- About half (54%) of abortion patients surveyed between 2008 and 2010 said that having to raise funds delayed their care.14
- The risk of complications from abortion—although exceedingly small at any point—increases later in pregnancy. The risk of death associated with abortion rises from 0.3 for every 100,000 abortions at or before eight weeks to 6.7 per 100,000 abortions at 18 weeks or later.15
- The cost of an abortion increases sharply as a pregnancy progresses. An abortion at 20 weeks’ gestation is likely to cost nearly 2.5 times as much as an abortion at 10 weeks.10
- Although many low-income women who want an abortion are able to obtain one, some are not, and the result is an unplanned and often unwanted birth. A 2009 literature review identified studies in five states that compared the ratio of abortions to births before and after Medicaid coverage of abortion was restricted.17 It concluded that among women seeking an abortion who have Medicaid coverage that follows Hyde Amendment restrictions, one in four are unable to obtain an abortion because they lack insurance coverage for the procedure.
- A qualitative survey of abortion providers in 15 states conducted in 2007–2010 showed that inconsistent Medicaid reimbursement makes it more difficult for patients to access services and contributes to delays in obtaining care. Surveyed providers said that in the previous year, they received Medicaid reimbursement in only 58% of cases that should have been covered per the Hyde Amendment.17 As a result, some providers decided that it is not worthwhile to seek reimbursement and reported that the inability to use Medicaid coverage forced some of their patients to delay the procedure while searching for other sources of funding.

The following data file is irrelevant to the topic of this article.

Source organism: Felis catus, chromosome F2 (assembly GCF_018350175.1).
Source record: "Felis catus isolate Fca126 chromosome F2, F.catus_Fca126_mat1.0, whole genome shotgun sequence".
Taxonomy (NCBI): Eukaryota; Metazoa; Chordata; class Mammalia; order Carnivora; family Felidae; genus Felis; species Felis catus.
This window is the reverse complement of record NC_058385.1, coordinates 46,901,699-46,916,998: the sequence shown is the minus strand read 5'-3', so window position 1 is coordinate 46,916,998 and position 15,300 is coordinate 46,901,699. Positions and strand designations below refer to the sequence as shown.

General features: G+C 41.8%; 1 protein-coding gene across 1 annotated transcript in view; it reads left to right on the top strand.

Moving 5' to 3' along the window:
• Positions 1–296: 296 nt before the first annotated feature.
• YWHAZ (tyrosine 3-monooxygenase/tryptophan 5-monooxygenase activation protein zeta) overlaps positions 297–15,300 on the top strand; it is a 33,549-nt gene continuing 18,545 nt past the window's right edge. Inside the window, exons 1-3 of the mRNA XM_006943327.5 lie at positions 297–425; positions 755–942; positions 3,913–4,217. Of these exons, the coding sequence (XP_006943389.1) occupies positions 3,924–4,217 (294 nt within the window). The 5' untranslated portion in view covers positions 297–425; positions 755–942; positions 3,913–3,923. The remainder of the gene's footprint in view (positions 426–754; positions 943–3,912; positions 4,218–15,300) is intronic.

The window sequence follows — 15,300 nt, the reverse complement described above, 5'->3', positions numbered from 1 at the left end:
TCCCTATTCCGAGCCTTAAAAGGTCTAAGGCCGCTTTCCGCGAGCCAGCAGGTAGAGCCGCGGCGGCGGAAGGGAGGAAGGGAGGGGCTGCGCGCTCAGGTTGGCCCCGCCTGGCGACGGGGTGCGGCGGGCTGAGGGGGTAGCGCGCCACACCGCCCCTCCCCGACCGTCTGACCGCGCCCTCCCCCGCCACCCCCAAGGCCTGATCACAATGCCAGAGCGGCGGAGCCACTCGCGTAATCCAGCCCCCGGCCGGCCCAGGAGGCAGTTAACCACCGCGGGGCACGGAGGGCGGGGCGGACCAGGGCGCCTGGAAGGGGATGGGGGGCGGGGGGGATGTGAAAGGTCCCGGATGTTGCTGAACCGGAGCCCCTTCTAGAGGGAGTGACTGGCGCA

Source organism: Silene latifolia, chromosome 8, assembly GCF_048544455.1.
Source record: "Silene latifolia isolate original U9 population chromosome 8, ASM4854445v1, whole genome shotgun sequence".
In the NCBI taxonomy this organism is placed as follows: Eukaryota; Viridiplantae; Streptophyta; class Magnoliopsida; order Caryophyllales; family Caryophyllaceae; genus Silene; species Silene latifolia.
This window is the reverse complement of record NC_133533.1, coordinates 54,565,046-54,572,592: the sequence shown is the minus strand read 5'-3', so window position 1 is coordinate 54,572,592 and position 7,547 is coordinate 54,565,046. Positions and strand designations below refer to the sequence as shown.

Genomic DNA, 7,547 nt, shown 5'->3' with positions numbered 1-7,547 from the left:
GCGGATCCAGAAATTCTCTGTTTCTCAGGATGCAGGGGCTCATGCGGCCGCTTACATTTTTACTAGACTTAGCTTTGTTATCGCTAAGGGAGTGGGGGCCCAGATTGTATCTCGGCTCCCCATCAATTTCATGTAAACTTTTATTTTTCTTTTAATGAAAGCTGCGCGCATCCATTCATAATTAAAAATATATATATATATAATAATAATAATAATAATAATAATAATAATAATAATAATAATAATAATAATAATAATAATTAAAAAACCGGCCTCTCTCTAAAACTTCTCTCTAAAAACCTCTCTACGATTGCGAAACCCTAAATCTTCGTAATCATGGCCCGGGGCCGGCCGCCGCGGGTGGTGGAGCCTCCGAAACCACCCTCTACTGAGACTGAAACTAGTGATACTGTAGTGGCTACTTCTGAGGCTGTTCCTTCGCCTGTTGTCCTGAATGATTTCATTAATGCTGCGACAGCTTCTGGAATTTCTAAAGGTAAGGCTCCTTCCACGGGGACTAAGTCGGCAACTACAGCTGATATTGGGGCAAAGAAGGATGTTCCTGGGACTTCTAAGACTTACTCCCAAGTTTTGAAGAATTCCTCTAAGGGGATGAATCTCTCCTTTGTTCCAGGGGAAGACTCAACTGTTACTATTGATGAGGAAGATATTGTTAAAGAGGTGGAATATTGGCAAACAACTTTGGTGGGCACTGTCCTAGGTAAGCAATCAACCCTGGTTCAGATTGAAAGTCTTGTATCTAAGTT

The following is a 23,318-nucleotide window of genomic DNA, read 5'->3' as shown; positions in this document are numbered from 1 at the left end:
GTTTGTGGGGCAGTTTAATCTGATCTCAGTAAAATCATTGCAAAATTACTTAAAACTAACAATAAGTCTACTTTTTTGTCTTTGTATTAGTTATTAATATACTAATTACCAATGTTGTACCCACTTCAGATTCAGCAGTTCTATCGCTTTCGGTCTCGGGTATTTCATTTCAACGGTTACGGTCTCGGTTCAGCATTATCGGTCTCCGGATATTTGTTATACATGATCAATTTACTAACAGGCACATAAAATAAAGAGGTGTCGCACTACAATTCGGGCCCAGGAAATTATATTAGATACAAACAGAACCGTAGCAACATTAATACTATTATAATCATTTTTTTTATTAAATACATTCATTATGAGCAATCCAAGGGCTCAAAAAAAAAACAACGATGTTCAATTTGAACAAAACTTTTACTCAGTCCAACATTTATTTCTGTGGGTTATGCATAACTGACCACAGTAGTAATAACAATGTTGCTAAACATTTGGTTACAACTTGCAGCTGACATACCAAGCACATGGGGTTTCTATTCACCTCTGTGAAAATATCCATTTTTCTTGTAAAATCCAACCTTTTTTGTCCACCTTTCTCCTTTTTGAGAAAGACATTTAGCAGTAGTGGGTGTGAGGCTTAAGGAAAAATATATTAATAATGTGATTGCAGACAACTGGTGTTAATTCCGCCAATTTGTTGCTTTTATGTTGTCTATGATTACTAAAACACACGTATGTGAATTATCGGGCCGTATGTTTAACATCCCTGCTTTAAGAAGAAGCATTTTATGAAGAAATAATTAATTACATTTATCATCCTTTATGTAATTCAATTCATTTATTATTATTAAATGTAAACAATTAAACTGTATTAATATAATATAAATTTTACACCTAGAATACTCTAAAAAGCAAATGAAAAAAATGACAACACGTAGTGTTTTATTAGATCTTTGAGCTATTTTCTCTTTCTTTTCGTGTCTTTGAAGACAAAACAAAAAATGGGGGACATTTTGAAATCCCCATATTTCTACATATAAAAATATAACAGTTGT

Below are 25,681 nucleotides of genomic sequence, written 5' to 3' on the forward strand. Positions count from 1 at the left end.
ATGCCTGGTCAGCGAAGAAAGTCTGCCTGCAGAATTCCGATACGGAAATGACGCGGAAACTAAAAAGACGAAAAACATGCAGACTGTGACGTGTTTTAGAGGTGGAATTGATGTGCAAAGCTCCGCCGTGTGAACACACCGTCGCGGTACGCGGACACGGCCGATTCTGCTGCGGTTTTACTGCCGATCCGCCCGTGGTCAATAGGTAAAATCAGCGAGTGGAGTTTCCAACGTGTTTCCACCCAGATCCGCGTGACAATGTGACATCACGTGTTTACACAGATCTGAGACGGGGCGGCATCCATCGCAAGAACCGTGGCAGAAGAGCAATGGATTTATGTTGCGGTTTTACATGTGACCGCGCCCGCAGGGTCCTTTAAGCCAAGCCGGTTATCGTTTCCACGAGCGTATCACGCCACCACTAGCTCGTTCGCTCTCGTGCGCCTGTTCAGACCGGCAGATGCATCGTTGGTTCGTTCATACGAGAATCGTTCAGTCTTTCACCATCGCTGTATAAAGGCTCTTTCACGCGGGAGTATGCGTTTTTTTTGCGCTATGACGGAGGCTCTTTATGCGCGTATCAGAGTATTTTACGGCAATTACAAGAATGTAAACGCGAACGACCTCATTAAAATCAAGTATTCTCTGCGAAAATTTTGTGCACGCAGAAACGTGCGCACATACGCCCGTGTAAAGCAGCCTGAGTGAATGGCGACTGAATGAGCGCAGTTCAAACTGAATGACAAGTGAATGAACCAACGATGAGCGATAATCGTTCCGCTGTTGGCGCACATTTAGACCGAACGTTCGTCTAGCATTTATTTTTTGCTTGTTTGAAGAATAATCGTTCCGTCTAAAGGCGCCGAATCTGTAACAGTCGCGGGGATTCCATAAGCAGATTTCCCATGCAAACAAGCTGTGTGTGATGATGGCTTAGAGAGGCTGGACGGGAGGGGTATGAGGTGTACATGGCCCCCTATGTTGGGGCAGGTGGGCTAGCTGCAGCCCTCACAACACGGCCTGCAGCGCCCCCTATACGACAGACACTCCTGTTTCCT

Financial Assistance Through Private Abortion Funds
Because the government has abdicated its responsibility by not providing coverage for abortion, private abortion funds have emerged to help patients obtain services. However, these organizations cannot fully meet women’s need for assistance.
- In 2014, 14% of abortion patients relied on some form of financial assistance from an organization.3 Regardless, abortion funds cannot cover the full funding need, for all—or even most—of the people they assist.
- Women who received funding between 2010 and 2015 from the George Tiller Memorial Abortion Fund, a national source of financial assistance, typically obtained second-trimester abortions costing an average of $2,000, reflecting the elevated cost of abortions after the first trimester.18 Women receiving assistance contributed an average of $500 toward the total cost of their abortion.
- A 2011 national survey of 639 abortion patients found that the proportion receiving financial assistance from an abortion fund was twice as high among second-trimester patients as first-trimester patients (19% vs. 8%).13
- The Tiller Fund saw an increase in assistance requests for second-trimester abortions between 2010 and 2015, suggesting that as abortion costs rise and legal restrictions intensify, abortion becomes increasingly unaffordable for poor and low-income women.18
- Regardless of their insurance status, women obtaining an abortion are more likely to rely on financial assistance to pay for abortion care in states without Medicaid coverage of abortion than in the 15 states that do have such coverage: 22% vs. 4% in 2014.3 The Tiller Fund makes the majority of its pledges to residents of states without expanded Medicaid access to abortion.18
- While reliance on financial assistance helps make abortion accessible for many women, it may also result in delays in care. Compared with women who pay out of pocket, those who use financial assistance reported in a 2014 survey having a longer wait between making an appointment and seeing a provider: They were more likely to have made their appointment more than two weeks ahead of time.19 Such delays may be due to eligibility screening and other administration related to seeking financial assistance from an abortion fund or other sources.